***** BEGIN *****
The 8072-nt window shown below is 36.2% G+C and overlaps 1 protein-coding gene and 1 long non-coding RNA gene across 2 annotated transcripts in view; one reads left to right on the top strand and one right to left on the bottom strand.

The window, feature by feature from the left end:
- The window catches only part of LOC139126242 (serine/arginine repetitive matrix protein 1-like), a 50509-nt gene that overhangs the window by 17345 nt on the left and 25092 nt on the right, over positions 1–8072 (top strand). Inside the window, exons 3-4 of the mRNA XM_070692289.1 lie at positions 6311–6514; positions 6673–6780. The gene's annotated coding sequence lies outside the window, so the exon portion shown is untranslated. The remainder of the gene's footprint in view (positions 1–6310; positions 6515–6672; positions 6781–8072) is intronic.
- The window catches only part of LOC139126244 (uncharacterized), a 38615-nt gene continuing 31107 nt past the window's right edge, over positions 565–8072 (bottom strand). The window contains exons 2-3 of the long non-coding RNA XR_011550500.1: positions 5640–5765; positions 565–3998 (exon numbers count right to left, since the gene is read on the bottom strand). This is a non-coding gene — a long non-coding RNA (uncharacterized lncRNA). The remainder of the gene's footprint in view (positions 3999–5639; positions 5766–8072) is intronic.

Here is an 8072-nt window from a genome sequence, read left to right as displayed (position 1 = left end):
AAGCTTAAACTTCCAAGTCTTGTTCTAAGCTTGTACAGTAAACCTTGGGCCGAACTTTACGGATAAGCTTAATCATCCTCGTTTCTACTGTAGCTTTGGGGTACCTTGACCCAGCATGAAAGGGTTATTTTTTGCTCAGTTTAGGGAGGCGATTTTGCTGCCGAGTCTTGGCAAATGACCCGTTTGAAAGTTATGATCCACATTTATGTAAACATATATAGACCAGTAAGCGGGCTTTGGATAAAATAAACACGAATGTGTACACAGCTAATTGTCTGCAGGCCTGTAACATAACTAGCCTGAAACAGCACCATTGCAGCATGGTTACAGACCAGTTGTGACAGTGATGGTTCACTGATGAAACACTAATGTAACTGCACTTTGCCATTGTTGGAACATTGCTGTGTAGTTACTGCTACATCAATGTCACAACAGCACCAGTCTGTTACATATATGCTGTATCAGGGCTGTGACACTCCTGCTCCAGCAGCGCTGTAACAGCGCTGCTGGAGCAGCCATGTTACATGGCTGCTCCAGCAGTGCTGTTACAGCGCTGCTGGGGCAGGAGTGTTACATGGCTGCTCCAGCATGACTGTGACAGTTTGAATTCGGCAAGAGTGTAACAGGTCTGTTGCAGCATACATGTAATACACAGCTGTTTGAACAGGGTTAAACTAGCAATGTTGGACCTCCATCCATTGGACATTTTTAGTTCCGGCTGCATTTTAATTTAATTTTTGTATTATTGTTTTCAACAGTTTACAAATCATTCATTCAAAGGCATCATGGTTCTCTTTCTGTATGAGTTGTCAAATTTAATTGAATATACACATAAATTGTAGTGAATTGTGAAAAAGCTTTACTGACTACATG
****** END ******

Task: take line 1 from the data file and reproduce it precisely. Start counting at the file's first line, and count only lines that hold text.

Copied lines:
The 8072-nt window shown below is 36.2% G+C and overlaps 1 protein-coding gene and 1 long non-coding RNA gene across 2 annotated transcripts in view; one reads left to right on the top strand and one right to left on the bottom strand.